How To Write Main Characters

The original characters are the most essential component of an exciting and readable story. Readers should be able to identify with and root for the main character. But how do you create convincing characters in a novel that make you want to keep reading?

Every story stands and falls with the main character.

Even if there is no recipe for the perfect novel, writing must be learned. As an author, you can educate yourself on conceptualizing the material for an exciting book and develop exciting characters from an idea on the Internet, in various author guides, or during a workshop. However, there is no universal recipe for success because every story is unique.

Successful novels, such as the Harry Potter series, always have one thing in common: a strong main character with whom the reader empathizes and develops a closeness, almost like a friend. But how do you create a main character who truly captivates your readership? The four suggestions below can assist you.

1. Your character must develop

To keep your story interesting, your main character should go through active development. As an author, you can accomplish this by completely turning your character's world upside down. For example, your character may have a specific image of themselves, such as growing up in a sheltered home. But then something happens that causes her to question herself and her worldview. Such conflicts are significant turning points in stories and play a significant role in developing tension.

So give your character disasters so that they can outperform themselves. Make them reorient, define, and rediscover themselves completely. For example, in the best-selling autobiographical novel Eat Pray Love, the main character (and author) Elizabeth Gilbert embarks on a year-long journey through Italy, India, and Bali to reconnect with herself, God, and the wounds of the past.

At the start of the book, you learn a lot about her current life situation, dreams, and failures. This information is essential so readers can get to know the protagonists and actively participate in their development. It also motivates a character to take action, such as traveling around the world and rediscovering himself.

2. Weaknesses make your hero stronger

Your main character does not have to be perfect; one or more flaws make him more approachable and sympathetic to the reader. You can also use this for the character development described in the first point: for example, your main character may need to overcome her shyness for the object of her desire to notice her.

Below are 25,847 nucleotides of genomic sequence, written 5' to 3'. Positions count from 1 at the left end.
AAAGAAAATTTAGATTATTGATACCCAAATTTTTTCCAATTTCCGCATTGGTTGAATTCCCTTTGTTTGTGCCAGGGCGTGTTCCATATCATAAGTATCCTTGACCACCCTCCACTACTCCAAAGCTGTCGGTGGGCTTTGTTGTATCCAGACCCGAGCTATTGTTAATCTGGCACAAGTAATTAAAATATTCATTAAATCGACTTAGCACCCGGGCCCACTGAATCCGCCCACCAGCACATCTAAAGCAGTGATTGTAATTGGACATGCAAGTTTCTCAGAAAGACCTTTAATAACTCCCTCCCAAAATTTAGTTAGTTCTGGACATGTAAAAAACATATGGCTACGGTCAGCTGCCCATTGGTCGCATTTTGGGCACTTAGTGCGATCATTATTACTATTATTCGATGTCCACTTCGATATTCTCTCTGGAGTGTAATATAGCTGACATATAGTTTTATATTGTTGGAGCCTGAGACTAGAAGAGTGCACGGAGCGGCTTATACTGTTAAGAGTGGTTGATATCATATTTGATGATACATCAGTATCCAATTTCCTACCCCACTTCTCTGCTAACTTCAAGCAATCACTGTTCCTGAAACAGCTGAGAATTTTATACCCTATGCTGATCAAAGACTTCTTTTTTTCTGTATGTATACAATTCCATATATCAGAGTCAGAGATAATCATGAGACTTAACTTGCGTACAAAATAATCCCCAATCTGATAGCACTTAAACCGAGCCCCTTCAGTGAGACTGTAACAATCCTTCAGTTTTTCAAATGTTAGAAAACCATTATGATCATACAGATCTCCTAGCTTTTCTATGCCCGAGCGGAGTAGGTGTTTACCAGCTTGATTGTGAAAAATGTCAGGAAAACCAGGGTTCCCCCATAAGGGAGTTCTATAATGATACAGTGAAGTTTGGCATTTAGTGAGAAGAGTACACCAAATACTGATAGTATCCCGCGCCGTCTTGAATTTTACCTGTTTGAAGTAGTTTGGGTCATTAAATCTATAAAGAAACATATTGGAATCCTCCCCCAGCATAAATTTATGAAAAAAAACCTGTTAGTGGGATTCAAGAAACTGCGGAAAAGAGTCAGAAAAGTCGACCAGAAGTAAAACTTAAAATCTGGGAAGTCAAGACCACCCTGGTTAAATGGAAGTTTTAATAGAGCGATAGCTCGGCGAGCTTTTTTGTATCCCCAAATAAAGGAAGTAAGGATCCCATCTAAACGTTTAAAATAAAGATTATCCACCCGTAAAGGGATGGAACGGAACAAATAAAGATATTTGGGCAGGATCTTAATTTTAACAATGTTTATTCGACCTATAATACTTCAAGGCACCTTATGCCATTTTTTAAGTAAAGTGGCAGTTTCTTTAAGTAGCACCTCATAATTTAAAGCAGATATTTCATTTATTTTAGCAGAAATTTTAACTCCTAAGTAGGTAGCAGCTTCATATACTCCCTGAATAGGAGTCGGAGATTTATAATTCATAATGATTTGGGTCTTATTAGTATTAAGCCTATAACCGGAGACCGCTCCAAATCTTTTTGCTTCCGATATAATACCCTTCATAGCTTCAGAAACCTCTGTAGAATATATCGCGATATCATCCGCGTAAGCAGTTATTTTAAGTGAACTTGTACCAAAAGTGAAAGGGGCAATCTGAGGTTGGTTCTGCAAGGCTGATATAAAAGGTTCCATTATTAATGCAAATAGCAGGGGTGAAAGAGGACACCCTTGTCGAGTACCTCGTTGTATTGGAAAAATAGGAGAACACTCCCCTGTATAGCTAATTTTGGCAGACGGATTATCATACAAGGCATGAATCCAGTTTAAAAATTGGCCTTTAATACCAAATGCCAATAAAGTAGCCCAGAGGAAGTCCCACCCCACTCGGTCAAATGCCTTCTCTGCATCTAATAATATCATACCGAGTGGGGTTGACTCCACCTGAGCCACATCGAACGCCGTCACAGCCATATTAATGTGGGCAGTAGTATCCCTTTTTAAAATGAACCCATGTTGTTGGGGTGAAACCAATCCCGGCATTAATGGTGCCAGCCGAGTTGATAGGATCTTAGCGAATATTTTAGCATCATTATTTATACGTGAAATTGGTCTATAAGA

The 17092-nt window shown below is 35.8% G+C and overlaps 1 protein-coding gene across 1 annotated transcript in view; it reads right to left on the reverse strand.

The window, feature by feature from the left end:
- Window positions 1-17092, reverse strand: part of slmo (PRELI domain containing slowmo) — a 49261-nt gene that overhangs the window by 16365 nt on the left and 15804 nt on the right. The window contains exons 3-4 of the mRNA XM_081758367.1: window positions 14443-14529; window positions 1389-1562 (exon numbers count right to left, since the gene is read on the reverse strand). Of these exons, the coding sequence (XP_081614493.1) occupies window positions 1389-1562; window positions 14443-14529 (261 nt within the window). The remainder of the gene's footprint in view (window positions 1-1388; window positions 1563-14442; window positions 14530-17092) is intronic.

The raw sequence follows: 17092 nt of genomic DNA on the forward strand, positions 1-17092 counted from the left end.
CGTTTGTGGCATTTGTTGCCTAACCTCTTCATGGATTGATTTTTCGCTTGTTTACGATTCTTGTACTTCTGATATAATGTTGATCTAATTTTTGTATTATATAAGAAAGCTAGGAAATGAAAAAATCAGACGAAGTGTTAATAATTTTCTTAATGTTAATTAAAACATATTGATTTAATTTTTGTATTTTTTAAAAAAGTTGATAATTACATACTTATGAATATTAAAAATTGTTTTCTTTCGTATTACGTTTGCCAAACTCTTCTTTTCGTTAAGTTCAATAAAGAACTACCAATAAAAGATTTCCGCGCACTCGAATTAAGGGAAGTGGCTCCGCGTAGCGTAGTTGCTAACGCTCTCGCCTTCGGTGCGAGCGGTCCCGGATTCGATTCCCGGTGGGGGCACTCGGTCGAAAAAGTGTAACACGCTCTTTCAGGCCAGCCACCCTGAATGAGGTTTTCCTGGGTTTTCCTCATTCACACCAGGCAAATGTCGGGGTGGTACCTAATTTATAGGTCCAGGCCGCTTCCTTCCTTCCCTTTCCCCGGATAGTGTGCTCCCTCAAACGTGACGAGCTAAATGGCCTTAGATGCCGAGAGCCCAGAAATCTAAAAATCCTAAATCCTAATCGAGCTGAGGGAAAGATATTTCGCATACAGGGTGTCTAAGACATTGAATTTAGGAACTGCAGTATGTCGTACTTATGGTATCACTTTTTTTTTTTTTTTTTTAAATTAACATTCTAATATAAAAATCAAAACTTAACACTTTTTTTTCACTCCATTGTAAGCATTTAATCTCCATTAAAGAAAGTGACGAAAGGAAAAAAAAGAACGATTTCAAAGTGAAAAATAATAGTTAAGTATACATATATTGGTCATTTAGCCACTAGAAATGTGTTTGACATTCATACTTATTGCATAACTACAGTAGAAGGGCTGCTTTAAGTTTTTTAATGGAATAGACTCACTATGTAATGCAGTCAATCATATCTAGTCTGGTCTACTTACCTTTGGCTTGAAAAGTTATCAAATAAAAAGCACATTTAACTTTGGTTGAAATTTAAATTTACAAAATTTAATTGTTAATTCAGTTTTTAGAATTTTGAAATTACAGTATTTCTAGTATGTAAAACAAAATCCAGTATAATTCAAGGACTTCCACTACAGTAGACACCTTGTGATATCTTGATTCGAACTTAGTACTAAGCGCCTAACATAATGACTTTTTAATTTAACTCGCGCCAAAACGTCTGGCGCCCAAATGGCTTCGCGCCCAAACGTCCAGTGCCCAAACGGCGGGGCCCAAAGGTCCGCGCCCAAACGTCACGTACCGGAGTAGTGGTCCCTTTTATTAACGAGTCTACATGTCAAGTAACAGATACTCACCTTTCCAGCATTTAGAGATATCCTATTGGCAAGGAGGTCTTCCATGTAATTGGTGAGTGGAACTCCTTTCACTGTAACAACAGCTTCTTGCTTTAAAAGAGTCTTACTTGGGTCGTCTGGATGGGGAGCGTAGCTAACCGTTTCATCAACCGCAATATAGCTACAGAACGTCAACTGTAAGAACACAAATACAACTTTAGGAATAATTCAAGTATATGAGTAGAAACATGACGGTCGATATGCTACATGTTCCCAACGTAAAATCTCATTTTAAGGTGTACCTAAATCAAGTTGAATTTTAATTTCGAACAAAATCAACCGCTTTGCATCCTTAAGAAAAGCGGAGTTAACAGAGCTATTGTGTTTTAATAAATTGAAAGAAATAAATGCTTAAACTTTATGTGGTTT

What matters is that you use your main character's flaws to advance the plot. For example, it's pointless to keep mentioning your protagonist's fear of flying if there's no plane in the entire book. Instead, it is preferable if she is confronted with her fears and forced to conquer them once and for all. This way, suspenseful moments can be built where your readers can root for themselves and rejoice with the main character when they finally overcome their fear of flying.

3. Give your fictional character a special characteristic

Sherlock Holmes is never seen without his pipe, and James Bond always drinks his martini shaken, not stirred. These distinguishing characteristics have become historical markers for the characters. You, too, can come up with unique features to bring your characters to life.

You don't have to go overboard because each character should only have one or two special abilities. These don't have to be physical characteristics; perhaps a personality trait, such as clumsiness, distinguishes your protagonist. A memorable name (such as Miss Marple) also ensures that readers remember a character.

4. Create a character sheet

Create a character sheet for your novel's protagonist and the most essential characters, so you don't lose track. In addition to external characteristics, the respective history, and character traits, you can write down anything that seems important to you.

Remember that as a writer, you have omniscience. Of course, at the start of the story, your readers should know enough about the person to form their own opinion. However, certain events from your character's past may only become apparent as the story progresses. The more attractive your character is by providing psychological depth to her, the more likely your readers will engage with her and want to know what happens next.

Here are resources I recommend to get more in-depth knowledge

Storytelling 101 teaches you how to write compelling stories worthy of commercial success. This is best for screenwriters, novelists, filmmakers, videogame writers and storytellers.

Children’s Books 101 teaches you how to write stories that children will love. This is best for aspiring children’s book authors and storytellers.

Owl AI is the revolutionary AI-powered content production platform that helps storytellers, writers, and bloggers of all subject matter easily create highly-polished content.

Success, Money & Mindset Subliminal is a self-hypnosis recording that we recommend to new writers to help with focus, concentration, creativity, and motivation.

Shadow Work Journal: 240 Daily Prompts contains inner work exercises related to relationships, anger, anxiety, self-love, healing trauma, abandonment issues, depression, forgiveness, etc.

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